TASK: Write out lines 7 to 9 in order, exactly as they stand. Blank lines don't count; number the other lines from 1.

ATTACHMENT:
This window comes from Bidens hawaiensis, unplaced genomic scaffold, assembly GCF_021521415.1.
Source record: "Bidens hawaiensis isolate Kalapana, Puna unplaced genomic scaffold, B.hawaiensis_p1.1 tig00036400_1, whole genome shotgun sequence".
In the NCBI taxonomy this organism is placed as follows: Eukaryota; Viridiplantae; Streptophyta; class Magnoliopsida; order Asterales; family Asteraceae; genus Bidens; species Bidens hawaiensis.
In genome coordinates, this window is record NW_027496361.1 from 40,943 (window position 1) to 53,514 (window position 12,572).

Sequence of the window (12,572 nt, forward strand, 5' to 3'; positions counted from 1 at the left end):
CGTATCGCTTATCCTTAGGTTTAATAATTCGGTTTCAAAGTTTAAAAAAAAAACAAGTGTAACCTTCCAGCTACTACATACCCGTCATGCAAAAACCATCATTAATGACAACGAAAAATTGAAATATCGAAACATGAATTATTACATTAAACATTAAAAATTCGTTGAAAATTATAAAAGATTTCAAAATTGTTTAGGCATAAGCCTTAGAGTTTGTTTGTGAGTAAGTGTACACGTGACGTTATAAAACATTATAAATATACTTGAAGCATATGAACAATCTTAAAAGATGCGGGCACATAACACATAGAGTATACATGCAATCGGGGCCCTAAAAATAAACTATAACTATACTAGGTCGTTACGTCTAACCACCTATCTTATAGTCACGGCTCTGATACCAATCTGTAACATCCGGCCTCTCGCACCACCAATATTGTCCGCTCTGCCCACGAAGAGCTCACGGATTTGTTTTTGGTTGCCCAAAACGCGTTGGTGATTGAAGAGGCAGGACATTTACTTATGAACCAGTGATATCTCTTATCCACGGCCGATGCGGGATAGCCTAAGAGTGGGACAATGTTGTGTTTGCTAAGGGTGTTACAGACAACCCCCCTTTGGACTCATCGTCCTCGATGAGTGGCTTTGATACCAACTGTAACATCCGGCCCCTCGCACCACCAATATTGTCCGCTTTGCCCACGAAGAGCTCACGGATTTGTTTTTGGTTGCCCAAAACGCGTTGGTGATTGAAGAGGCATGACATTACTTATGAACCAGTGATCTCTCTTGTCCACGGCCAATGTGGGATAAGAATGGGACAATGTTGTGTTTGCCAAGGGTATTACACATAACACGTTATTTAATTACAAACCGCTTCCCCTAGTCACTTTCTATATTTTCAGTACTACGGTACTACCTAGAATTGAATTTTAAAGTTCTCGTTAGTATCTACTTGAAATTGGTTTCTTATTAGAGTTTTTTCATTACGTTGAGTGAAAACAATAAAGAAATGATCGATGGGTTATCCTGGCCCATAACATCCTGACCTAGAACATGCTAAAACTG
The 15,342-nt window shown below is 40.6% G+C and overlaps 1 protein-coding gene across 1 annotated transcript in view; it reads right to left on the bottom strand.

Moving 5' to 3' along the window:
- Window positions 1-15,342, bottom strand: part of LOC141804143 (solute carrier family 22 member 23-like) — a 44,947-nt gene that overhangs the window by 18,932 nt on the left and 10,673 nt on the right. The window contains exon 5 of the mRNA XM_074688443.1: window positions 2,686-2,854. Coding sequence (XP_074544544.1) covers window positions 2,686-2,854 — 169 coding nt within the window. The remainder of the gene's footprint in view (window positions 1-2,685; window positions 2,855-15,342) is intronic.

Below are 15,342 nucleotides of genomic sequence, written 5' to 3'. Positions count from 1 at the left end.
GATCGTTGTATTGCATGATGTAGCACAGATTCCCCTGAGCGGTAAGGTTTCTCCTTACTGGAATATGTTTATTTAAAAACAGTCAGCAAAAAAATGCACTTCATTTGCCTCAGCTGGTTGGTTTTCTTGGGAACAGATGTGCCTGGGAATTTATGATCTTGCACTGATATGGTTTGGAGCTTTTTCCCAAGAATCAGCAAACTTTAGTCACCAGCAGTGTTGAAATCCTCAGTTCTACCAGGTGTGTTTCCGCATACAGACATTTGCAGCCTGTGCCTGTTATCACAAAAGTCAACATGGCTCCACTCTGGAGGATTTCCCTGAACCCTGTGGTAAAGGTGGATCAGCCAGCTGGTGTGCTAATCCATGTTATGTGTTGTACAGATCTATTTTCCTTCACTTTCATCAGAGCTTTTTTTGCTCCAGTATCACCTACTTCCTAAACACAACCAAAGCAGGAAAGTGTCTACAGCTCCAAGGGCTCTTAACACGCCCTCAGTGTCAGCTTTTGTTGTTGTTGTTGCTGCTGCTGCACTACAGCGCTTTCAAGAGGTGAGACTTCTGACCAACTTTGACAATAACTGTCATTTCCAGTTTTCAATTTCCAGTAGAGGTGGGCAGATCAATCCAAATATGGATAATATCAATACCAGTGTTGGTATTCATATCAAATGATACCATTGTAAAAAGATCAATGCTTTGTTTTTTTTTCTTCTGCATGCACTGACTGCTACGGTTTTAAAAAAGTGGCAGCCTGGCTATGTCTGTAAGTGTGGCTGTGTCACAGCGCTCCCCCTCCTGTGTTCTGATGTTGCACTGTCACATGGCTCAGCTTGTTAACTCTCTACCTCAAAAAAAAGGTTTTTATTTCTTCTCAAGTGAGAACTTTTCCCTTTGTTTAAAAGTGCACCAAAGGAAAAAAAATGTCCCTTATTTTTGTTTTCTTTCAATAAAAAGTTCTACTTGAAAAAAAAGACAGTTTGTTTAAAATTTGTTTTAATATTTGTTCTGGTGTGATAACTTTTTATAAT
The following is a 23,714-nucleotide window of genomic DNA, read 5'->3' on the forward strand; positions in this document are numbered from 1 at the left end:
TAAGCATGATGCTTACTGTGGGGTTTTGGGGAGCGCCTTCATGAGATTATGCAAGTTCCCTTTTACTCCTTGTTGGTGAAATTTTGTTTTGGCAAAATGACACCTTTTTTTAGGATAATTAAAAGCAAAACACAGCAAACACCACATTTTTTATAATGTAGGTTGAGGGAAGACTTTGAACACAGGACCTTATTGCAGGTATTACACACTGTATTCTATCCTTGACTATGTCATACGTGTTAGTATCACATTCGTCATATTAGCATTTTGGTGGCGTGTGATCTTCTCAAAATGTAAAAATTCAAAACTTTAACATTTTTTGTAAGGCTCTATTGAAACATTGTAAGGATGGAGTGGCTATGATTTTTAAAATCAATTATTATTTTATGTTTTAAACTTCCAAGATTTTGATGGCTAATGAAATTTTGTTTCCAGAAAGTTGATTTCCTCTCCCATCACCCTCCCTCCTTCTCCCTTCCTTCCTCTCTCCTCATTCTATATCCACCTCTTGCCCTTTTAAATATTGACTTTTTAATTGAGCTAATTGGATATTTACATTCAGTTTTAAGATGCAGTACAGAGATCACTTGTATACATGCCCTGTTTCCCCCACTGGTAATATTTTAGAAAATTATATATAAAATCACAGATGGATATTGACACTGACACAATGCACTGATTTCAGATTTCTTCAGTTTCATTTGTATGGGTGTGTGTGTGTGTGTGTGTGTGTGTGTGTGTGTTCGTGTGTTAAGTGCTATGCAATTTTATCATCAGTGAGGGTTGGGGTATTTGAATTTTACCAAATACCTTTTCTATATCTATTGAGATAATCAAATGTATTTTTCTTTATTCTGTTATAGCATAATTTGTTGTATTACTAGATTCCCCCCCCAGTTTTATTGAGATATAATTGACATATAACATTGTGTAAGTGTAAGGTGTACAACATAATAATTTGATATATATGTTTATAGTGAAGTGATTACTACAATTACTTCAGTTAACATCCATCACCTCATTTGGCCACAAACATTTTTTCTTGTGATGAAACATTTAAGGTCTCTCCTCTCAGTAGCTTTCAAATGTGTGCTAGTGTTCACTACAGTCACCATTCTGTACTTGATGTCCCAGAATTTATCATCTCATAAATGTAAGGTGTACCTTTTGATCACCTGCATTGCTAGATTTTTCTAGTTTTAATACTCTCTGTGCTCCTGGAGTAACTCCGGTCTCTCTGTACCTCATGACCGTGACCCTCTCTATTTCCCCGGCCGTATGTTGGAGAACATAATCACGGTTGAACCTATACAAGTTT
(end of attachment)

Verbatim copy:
The 15,342-nt window shown below is 40.6% G+C and overlaps 1 protein-coding gene across 1 annotated transcript in view; it reads right to left on the bottom strand.

Moving 5' to 3' along the window:
- Window positions 1-15,342, bottom strand: part of LOC141804143 (solute carrier family 22 member 23-like) — a 44,947-nt gene that overhangs the window by 18,932 nt on the left and 10,673 nt on the right. The window contains exon 5 of the mRNA XM_074688443.1: window positions 2,686-2,854. Coding sequence (XP_074544544.1) covers window positions 2,686-2,854 — 169 coding nt within the window. The remainder of the gene's footprint in view (window positions 1-2,685; window positions 2,855-15,342) is intronic.